Rinsing the mouth may seem useful or at least a harmless addition to the daily denture procedure. But a new study proves that using antibacterial fluid can kill useful microbes that live in the mouth and protect against obesity and diabetes. Although the mouthwash should be aimed only at the bacteria that cause dental plaque and bad breath, in fact it is not so selective and also destroys useful strains.
Researchers at Harvard University found that people who used mouthwash fluid twice a day for three years were 55 percent more likely to develop diabetes or a dangerous increase in blood sugar.
Although previous studies have found that poor oral hygiene can lead to problems with the health of other organs of the body, this is the first study that shows that seemingly positive practices can have unexpectedly negative consequences.
Scientists examined 1 thousand 206 people with excess weight at the age of 40 to 65 years, who had signs of a risk of diabetes. During the study period, 17 percent of people developed diabetes or pre-diabetes, but this number rose to 20 percent for those who used mouthwashes once a day, and up to 30 percent for those who used it in the morning and evening.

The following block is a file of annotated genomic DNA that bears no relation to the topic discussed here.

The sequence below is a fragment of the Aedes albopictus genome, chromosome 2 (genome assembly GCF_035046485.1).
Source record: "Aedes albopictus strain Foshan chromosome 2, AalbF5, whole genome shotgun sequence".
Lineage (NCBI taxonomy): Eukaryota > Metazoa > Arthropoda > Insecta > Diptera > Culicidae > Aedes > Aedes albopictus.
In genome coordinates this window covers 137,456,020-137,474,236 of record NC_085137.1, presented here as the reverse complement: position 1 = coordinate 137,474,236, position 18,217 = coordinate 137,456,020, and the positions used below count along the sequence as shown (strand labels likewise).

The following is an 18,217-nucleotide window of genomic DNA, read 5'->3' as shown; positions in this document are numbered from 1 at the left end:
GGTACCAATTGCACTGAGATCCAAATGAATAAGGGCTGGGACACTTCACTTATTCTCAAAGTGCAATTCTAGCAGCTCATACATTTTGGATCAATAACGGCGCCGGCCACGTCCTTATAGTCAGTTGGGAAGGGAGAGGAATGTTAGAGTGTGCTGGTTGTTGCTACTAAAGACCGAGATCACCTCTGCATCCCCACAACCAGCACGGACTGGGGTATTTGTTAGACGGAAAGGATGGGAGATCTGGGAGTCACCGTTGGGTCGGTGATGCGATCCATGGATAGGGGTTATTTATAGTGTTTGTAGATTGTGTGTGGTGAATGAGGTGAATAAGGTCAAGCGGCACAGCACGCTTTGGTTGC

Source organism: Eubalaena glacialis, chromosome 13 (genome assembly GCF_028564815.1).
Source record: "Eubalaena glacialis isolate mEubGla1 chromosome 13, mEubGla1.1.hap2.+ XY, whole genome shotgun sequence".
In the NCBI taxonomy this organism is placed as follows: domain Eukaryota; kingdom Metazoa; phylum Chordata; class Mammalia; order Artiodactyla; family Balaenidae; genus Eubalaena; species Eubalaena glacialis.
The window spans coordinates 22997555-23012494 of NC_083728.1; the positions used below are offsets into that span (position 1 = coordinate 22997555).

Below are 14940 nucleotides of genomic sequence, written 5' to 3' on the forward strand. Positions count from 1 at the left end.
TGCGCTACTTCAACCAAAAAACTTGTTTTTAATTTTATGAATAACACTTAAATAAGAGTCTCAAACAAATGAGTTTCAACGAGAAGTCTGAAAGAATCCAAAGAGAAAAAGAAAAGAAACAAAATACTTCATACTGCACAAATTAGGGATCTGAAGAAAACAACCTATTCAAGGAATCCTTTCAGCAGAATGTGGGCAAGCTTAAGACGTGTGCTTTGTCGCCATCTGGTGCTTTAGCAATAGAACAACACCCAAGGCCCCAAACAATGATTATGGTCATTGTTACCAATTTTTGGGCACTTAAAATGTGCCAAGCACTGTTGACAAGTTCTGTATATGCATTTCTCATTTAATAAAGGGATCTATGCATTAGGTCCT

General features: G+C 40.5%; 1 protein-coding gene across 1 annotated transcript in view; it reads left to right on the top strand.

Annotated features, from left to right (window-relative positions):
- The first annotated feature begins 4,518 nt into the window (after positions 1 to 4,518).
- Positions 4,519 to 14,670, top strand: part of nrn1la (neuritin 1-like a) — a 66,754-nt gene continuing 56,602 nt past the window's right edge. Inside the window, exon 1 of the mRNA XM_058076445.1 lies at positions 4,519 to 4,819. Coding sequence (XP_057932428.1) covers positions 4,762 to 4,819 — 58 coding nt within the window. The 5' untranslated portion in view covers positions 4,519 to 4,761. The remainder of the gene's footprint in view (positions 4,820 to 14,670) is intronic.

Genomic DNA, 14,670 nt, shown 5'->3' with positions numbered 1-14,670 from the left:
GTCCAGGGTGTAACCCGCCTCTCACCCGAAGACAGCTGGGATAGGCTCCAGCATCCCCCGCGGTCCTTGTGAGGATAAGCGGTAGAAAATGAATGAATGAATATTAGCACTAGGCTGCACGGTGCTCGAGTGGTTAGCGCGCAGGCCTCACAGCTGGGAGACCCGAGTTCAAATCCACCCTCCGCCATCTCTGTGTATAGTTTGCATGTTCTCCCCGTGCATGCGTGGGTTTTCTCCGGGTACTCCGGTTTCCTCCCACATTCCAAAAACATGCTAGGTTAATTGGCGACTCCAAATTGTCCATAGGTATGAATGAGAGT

Useful bacteria in the mouth can protect against diabetes and obesity, as some microbes help the body produce nitric oxide, which in turn regulates insulin levels. Nitric oxide is also important for regulating metabolism, energy balance and maintaining blood sugar levels.
The tradition of rinsing the mouth after eating is thousands of years old, but the first commercial product was developed in the late 19th century and named Listerine, named Joseph Lister, a British surgeon. Originally it was used as a surgical antiseptic, but by the 1920s it was marketed as a remedy for bad breath, and as a remedy for dandruff and for cleaning the floor.
Modern many mouthwashes contain powerful solutions for the destruction of bacteria, including chlorhexidine, triclosan, cetylpyridinium chloride, alcohol, essential oils, fluorides and peroxides.
Since disposal of beneficial bacteria creates the prerequisites for the development of potentially dangerous bacteria, the researchers advise that they limit themselves to only one rinse per day, which may be considered expedient.